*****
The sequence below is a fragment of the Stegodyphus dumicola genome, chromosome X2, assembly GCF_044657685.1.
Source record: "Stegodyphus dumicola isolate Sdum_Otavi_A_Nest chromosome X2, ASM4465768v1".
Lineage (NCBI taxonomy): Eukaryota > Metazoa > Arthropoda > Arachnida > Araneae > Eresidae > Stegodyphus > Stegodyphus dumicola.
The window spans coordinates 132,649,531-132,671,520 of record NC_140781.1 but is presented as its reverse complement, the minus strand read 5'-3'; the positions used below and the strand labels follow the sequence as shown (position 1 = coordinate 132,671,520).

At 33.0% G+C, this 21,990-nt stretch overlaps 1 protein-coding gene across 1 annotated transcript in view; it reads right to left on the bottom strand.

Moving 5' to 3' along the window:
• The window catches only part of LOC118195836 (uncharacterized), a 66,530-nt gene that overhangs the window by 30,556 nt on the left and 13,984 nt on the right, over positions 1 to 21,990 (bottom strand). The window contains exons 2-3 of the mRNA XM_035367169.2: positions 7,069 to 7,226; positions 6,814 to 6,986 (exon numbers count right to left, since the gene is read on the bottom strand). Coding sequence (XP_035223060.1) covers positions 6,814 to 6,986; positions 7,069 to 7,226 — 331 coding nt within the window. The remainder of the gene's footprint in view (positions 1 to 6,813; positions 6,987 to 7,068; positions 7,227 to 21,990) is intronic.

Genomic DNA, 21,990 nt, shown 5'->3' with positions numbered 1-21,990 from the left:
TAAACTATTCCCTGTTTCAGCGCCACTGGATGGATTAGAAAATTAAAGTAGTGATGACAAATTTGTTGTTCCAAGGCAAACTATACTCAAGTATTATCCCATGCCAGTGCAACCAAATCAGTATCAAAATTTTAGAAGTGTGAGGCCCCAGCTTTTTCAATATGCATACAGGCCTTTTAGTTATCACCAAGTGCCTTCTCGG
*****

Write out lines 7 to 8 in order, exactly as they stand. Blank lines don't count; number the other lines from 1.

• The window catches only part of LOC118195836 (uncharacterized), a 66,530-nt gene that overhangs the window by 30,556 nt on the left and 13,984 nt on the right, over positions 1 to 21,990 (bottom strand). The window contains exons 2-3 of the mRNA XM_035367169.2: positions 7,069 to 7,226; positions 6,814 to 6,986 (exon numbers count right to left, since the gene is read on the bottom strand). Coding sequence (XP_035223060.1) covers positions 6,814 to 6,986; positions 7,069 to 7,226 — 331 coding nt within the window. The remainder of the gene's footprint in view (positions 1 to 6,813; positions 6,987 to 7,068; positions 7,227 to 21,990) is intronic.

Genomic DNA, 21,990 nt, shown 5'->3' with positions numbered 1-21,990 from the left: